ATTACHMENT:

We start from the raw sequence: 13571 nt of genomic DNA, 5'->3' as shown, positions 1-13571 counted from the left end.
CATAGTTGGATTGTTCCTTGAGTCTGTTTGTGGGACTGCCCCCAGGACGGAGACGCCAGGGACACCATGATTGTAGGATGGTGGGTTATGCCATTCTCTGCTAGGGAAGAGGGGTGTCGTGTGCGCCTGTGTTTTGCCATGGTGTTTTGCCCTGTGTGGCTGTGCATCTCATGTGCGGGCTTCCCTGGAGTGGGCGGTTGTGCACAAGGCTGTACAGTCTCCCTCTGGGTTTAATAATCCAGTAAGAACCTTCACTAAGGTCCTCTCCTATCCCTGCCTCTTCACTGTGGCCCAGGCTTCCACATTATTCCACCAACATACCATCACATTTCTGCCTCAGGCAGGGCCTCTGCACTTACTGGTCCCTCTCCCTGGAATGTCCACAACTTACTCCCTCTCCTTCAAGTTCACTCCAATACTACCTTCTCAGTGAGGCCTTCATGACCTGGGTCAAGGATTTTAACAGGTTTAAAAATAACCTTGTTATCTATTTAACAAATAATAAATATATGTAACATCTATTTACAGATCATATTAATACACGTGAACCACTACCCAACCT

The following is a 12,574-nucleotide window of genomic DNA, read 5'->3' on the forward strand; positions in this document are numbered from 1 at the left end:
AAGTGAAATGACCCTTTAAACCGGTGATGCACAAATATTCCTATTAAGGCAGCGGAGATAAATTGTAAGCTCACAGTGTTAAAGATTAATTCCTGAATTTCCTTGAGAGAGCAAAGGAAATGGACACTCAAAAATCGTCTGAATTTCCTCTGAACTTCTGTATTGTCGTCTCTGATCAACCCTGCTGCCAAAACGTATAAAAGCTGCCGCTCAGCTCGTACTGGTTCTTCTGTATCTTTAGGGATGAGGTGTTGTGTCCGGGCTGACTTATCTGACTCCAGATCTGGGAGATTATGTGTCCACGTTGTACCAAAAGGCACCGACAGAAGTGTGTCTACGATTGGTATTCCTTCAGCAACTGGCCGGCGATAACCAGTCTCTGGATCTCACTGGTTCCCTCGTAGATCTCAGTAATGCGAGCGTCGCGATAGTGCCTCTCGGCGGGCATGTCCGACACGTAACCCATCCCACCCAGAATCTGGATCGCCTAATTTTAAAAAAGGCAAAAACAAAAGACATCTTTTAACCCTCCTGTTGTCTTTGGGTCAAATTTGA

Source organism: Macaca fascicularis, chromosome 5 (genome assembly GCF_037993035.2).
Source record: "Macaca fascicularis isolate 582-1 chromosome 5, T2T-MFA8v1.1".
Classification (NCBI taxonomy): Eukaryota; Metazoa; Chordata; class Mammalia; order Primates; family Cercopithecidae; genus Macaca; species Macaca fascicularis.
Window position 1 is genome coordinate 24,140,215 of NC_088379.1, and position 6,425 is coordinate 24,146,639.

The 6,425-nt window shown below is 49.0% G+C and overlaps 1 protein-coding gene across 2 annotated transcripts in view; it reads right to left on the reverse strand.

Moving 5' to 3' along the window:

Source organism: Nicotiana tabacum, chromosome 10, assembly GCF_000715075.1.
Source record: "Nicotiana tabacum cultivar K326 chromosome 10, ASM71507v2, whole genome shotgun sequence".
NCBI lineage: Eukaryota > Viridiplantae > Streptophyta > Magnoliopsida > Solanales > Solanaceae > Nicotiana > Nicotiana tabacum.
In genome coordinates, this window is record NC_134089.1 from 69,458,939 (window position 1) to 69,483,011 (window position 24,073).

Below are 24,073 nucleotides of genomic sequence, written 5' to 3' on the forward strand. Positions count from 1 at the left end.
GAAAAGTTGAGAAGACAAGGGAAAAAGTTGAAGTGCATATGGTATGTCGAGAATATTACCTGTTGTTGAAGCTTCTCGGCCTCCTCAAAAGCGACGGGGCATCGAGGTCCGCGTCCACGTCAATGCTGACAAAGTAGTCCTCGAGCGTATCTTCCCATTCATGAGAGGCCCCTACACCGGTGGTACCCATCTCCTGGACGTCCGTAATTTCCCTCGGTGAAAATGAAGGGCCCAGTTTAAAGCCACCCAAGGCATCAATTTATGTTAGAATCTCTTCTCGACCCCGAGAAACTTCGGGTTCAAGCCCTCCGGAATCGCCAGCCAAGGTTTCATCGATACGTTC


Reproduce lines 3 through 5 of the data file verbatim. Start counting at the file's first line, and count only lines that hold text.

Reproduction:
The following is a 12,574-nucleotide window of genomic DNA, read 5'->3' on the forward strand; positions in this document are numbered from 1 at the left end:
AAGTGAAATGACCCTTTAAACCGGTGATGCACAAATATTCCTATTAAGGCAGCGGAGATAAATTGTAAGCTCACAGTGTTAAAGATTAATTCCTGAATTTCCTTGAGAGAGCAAAGGAAATGGACACTCAAAAATCGTCTGAATTTCCTCTGAACTTCTGTATTGTCGTCTCTGATCAACCCTGCTGCCAAAACGTATAAAAGCTGCCGCTCAGCTCGTACTGGTTCTTCTGTATCTTTAGGGATGAGGTGTTGTGTCCGGGCTGACTTATCTGACTCCAGATCTGGGAGATTATGTGTCCACGTTGTACCAAAAGGCACCGACAGAAGTGTGTCTACGATTGGTATTCCTTCAGCAACTGGCCGGCGATAACCAGTCTCTGGATCTCACTGGTTCCCTCGTAGATCTCAGTAATGCGAGCGTCGCGATAGTGCCTCTCGGCGGGCATGTCCGACACGTAACCCATCCCACCCAGAATCTGGATCGCCTAATTTTAAAAAAGGCAAAAACAAAAGACATCTTTTAACCCTCCTGTTGTCTTTGGGTCAAATTTGA

Source organism: Macaca fascicularis, chromosome 5 (genome assembly GCF_037993035.2).